How can you tell the difference between complex sentences and compound sentences?
That's a question that I recently received in my inbox. I struggled with this concept when I was learning grammar myself, so I wanted to share the answer with you. Here's the question:
How can I help children correctly divide complex and compound sentences into independent and subordinate clauses?
I washed my hands before I ate breakfast.
Some students divide this sentence into two parts ("I washed my hands" and "I ate breakfast") and ask me why these two clauses can't be treated as clauses of equal rank. They wonder why the sentence is complex and not compound.
Is there a simple way to teach this?
- Udaya, English Teacher
Compound sentences are made from two or more independent clauses. Here's an example.
Compound Sentence --> She cooked and he cleaned.
Independent Clause --> She cooked.
Independent Clause --> He cleaned.
Coordinating Conjunction --> and
The independent clauses are connected by a coordinating conjunction. All of the clauses in a compound sentence are equally important, and the coordinating conjunction does nothing to change the rank of the clauses. The clauses express related thoughts, and neither clause is more important structurally.
The only function of the coordinating conjunction is to connect the clauses and indicate a very simple relationship between them. There are only seven coordinating conjunctions, and memorizing them is a fantastic idea. They are for, and, nor, but, or, yet, so. (Think FANBOYS.)
When we diagram compound sentences, we can really see the relationship between the clauses. We can see that the clauses have equal structural importance. Check it out.
These are formed from one independent clause and at least one subordinate clause. This means that the clauses in a complex sentence are not structurally equal. The clauses express related thoughts, but one clause acts as the foundation of the sentence. Here's an example.
Complex Sentence --> My mom smiled when I made dinner.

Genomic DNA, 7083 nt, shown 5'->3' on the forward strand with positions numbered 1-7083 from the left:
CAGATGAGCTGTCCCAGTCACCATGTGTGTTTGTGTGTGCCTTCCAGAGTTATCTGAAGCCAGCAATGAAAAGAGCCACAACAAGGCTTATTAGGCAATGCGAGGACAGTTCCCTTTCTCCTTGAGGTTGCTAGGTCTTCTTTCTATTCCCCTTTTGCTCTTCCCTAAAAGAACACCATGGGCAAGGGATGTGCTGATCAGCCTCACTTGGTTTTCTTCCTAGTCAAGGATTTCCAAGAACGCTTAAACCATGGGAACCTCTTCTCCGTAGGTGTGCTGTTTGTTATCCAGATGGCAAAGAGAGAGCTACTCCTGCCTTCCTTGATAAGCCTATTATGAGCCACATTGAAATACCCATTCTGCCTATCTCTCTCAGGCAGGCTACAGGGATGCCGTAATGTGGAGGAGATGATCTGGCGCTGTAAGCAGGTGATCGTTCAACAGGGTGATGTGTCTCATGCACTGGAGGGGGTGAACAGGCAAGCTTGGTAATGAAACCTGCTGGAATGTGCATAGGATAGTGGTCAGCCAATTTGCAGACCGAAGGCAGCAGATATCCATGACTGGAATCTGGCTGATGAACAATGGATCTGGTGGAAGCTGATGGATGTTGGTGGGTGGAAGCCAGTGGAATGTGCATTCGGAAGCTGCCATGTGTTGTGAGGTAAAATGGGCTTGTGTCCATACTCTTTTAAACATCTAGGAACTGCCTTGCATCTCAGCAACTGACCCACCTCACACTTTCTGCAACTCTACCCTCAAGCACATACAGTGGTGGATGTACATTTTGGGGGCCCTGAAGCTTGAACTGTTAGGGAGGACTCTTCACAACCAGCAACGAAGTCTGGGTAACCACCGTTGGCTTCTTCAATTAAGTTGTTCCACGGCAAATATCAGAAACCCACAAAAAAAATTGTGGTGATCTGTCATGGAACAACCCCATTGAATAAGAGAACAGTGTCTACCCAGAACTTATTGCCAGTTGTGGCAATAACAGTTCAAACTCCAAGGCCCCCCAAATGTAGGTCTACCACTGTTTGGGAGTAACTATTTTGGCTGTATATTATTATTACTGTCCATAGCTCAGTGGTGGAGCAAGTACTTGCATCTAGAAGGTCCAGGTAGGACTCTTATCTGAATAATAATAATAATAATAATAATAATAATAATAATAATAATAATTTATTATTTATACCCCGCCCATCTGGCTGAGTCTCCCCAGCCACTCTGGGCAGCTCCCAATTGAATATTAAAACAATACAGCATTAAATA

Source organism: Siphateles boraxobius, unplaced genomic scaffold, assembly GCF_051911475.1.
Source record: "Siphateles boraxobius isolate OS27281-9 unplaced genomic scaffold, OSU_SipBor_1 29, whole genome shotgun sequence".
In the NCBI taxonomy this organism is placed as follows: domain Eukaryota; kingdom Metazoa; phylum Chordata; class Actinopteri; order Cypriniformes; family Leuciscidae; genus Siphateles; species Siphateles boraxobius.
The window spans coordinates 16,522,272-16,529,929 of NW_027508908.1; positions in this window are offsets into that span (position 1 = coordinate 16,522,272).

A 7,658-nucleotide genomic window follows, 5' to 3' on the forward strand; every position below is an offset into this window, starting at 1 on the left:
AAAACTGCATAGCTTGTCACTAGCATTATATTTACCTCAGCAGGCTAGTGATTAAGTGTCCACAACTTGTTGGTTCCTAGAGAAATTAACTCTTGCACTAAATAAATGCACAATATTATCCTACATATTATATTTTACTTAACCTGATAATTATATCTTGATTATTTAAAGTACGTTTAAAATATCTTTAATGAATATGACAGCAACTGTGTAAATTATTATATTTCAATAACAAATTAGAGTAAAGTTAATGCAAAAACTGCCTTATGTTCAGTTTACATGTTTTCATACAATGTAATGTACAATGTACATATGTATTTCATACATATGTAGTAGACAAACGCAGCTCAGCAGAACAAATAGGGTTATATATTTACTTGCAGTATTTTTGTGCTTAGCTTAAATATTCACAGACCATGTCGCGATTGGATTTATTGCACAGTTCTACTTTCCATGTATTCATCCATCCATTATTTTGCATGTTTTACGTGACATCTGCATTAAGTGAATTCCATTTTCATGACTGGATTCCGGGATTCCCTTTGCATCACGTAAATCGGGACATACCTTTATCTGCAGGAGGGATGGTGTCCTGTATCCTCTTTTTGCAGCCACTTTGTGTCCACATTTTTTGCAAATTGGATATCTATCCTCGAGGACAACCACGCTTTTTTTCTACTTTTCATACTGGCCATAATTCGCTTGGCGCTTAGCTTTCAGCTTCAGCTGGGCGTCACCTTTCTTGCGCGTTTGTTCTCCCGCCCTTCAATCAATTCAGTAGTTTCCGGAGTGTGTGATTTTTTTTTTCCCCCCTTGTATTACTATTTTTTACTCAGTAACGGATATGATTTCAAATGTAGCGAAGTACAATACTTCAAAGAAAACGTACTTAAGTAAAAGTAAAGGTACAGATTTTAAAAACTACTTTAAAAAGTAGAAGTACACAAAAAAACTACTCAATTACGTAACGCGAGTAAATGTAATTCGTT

Independent Clause --> My mom smiled.
Subordinate Clause --> when I made dinner
Subordinating Conjunction --> when
Subordinating conjunctions connect certain types of subordinate clauses to independent clauses, and they actually subordinate - or demote - the clause that they are introducing. The function of the subordinating conjunction is to connect the clauses and indicate a dependent (complex) relationship between them. As you'll see below, the dependent clause actually modifies part of the independent clause.
Look at the subordinate clause when I made dinner. If we take away the subordinating conjunction when, it becomes the independent clause I made dinner. It might help to think of these conjunctions as "subordinators." Not only do they connect clauses, but they also subordinate the one that they are introducing!
There are many, many subordinating conjunctions, so memorizing them would be a giant task. Here are a few examples for you: after, because, if, since, when, while.
Read more about complex sentences here.
Read more about subordinating conjunctions here.
Diagramming complex sentences helps us to understand the function of
subordinating conjunctions. Diagrams make it easy to see that one clause
is more important than the other.
You can see that the whole dependent clause is functioning as an adverb modifying smiled.
You can see that the subordinating conjunction is connected to the
subordinate clause. It is connecting the clauses, and it is
subordinating the dependent clause.
When you're learning grammar
, it's easy for complex and compound sentences to seem the same. This pretty much sums it up:
Blah blah blah CONNECTING WORD blah blah blah.
Students are able to pick out the clauses (elegantly represented by blah blah blah
in the example above), but they have trouble figuring out whether the sentence is compound or complex. They don't know enough about the word doing the connecting. That word is the key to the difference between compound and complex sentences.
I left out the last sentence of Udaya's question because she gave away the answer. Here it is.
Should I tell my students that a sentence's structure can be determined based on the type of conjunction it has?
Yes, that is exactly what you should tell them.
- If two clauses are connected with a coordinating conjunction, it's a compound sentence.
- If two clauses are connected with a subordinating conjunction, it's a complex sentence.
If you just memorize the seven coordinating conjunctions, you will easily know whether the conjunction is coordinating or subordinating. It's less work than trying to memorize the subordinating conjunctions as well.